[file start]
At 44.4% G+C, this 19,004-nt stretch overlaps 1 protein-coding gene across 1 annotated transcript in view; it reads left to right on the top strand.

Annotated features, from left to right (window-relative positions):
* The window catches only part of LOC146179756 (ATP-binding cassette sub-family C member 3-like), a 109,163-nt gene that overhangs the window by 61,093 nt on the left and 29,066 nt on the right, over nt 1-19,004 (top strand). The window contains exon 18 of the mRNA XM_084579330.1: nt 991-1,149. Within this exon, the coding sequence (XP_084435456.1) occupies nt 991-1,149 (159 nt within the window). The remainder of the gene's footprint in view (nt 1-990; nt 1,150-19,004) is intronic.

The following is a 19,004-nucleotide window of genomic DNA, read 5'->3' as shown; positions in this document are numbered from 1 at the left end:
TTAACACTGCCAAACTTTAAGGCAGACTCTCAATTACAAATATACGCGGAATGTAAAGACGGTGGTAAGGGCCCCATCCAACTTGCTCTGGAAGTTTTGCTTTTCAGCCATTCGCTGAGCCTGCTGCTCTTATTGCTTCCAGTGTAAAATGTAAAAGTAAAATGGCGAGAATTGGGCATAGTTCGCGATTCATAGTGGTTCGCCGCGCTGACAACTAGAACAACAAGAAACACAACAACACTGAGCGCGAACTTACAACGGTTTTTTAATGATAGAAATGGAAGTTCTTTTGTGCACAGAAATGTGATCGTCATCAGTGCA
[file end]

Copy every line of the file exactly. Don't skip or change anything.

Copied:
At 44.4% G+C, this 19,004-nt stretch overlaps 1 protein-coding gene across 1 annotated transcript in view; it reads left to right on the top strand.

Annotated features, from left to right (window-relative positions):
* The window catches only part of LOC146179756 (ATP-binding cassette sub-family C member 3-like), a 109,163-nt gene that overhangs the window by 61,093 nt on the left and 29,066 nt on the right, over nt 1-19,004 (top strand). The window contains exon 18 of the mRNA XM_084579330.1: nt 991-1,149. Within this exon, the coding sequence (XP_084435456.1) occupies nt 991-1,149 (159 nt within the window). The remainder of the gene's footprint in view (nt 1-990; nt 1,150-19,004) is intronic.

The following is a 19,004-nucleotide window of genomic DNA, read 5'->3' as shown; positions in this document are numbered from 1 at the left end:
TTAACACTGCCAAACTTTAAGGCAGACTCTCAATTACAAATATACGCGGAATGTAAAGACGGTGGTAAGGGCCCCATCCAACTTGCTCTGGAAGTTTTGCTTTTCAGCCATTCGCTGAGCCTGCTGCTCTTATTGCTTCCAGTGTAAAATGTAAAAGTAAAATGGCGAGAATTGGGCATAGTTCGCGATTCATAGTGGTTCGCCGCGCTGACAACTAGAACAACAAGAAACACAACAACACTGAGCGCGAACTTACAACGGTTTTTTAATGATAGAAATGGAAGTTCTTTTGTGCACAGAAATGTGATCGTCATCAGTGCA